You know the saying, March comes in like a lion and goes out like a lamb. Publishers are in beast mode, unleashing tablet-worthy titles by the giga-load. It’s a lot to sort through, we know. Lucky for you, we’ve done the dirty work already and selected a handful of the best new books you simply must devour this month.
Blackass, by A. Igoni Barrett (March 1)
Franz Kafka wrote about a dude who woke up one day to a monstrous bugaboo starring back at him in the mirror. Here, A. Igoni Barrett may be on to another quite seminal piece of work. Meet Furo Wariboko, a born and bred Nigerian who wakes up one day with light skin, green eyes, and red hair. Yes, he’s a white man and the country is now his oyster. ‘Cept fo’ that black behind still attached to his backside. Barrett’s satire is funny, it’s fierce, it’s one man’s search for an identity that goes deeper than the color of his skin, and it’s a brilliant tale to which we can all relate.
The Passenger, by Lisa Lutz (March 1)
Fans of Orphan Black who are awaiting the series’ return in April should get their fix with the latest from the author of the New York Times bestselling Spellman Files series. In Lisa Lutz’s The Passenger, one woman traverses the country adopting and shedding identities in an effort to outrun her past. Packed with action and suspense, Lutz’s psychological tug-of-war is one battle you want to engage in.
Innocents and Others: A Novel, by Dana Spiotta (March 8)
National Book Critics Circle Award finalist (for Stone Arabia) Dana Spiotta follows up the critical acclaim from her first three books with Innocents and Others, a neoteric novel about best friend filmmakers Meadow and Carrie whose friendship is tested when they meet a woman with quite a, shall we say, stimulating, occupation. Let’s just say, for a good time, call Jelly.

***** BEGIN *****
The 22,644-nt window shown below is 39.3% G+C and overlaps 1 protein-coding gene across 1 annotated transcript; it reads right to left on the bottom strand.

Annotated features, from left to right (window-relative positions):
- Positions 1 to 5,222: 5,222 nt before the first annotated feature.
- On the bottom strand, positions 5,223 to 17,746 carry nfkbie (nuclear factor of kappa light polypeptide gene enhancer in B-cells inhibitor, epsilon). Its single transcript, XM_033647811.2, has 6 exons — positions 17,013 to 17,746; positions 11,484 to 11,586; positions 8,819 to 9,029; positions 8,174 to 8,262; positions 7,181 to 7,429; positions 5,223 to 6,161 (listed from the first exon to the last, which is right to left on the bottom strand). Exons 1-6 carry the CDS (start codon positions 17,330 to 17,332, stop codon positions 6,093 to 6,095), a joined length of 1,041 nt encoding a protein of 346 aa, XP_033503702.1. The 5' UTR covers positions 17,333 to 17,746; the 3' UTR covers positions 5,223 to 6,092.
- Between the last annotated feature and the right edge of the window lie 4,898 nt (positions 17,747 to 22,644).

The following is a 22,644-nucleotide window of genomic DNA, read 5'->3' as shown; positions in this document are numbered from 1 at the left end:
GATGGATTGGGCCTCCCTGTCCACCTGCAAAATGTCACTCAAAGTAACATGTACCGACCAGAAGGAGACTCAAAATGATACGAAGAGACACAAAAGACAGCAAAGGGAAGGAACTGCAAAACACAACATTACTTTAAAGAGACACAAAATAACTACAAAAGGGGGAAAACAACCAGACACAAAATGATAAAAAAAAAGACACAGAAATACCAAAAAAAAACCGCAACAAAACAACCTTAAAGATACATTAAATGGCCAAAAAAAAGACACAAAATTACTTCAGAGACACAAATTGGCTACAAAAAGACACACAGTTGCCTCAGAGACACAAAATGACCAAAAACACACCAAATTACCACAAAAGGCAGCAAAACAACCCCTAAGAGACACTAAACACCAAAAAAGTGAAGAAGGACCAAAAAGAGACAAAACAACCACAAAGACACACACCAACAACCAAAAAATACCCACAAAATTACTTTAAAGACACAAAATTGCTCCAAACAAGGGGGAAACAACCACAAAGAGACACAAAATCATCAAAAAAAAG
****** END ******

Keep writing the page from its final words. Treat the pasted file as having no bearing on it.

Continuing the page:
The Association of Small Bombs, by Karan Mahajan (March 22)
Proving himself a powerful voice in contemporary literature, acclaimed writer Karan Mahajan takes on a very timely subject in his latest novel: terrorism. In a story that focuses not just on the actual act of terrorism but the searing aftershock it ignites, The Association of Small Bombs explores violence through the eyes of Mansoor, a bomb survivor; Ayub, the activist he meets in Delhi; and Shockie, the bomb maker who’s given his life for his country. It’s an explosive read to say the least.
Hold Still, by Lynn Steger Strong (March 21)
A mother’s love knows no bounds. Or does it? In Hold Still, the raw and arresting debut from Lynn Steger Strong, tragedy puts the relationship between a mother and her twenty-something daughter through the ringer. When Maya sends her daughter, Ellie, to Florida to baby-sit a friend’s child, Ellie makes a mistake that threatens to shred the tie that binds. Your heart will ache, your eyes will water, and you just may want to call home upon completion.